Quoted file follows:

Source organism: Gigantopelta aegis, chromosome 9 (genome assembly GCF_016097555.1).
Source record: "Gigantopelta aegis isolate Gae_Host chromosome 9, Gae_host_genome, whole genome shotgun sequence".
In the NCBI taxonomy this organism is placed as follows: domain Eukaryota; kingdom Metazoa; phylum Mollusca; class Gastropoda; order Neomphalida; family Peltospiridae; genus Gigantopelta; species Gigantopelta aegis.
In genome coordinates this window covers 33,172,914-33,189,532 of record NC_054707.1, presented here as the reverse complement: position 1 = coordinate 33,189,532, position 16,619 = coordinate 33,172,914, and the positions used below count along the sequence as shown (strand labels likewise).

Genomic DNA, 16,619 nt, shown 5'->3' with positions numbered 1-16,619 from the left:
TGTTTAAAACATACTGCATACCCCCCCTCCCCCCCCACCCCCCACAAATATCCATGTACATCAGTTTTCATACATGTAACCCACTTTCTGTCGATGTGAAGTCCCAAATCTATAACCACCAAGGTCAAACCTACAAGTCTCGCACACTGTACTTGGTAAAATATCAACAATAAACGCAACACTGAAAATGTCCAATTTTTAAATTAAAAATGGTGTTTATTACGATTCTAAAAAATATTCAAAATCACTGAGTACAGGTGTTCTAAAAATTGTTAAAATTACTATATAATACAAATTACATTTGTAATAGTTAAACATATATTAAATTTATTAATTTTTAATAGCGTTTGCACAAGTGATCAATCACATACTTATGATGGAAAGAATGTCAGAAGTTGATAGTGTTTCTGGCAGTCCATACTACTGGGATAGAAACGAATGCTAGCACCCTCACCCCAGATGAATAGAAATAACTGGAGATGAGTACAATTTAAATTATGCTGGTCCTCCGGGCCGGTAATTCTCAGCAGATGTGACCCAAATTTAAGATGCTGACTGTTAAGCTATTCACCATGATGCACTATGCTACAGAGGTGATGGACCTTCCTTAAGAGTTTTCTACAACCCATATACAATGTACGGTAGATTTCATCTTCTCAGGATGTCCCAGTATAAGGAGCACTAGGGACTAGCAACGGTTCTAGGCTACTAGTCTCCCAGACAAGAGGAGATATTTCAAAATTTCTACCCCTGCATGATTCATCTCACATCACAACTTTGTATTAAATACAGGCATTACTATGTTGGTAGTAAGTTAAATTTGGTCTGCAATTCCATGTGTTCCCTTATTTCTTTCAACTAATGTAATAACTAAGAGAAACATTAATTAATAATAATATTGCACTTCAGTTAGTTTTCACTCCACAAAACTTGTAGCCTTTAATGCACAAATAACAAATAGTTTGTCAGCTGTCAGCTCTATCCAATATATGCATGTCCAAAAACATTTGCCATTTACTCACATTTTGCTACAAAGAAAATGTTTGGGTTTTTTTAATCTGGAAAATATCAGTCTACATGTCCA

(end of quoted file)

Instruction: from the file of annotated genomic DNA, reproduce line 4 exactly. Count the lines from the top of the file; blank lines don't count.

In genome coordinates this window covers 33,172,914-33,189,532 of record NC_054707.1, presented here as the reverse complement: position 1 = coordinate 33,189,532, position 16,619 = coordinate 33,172,914, and the positions used below count along the sequence as shown (strand labels likewise).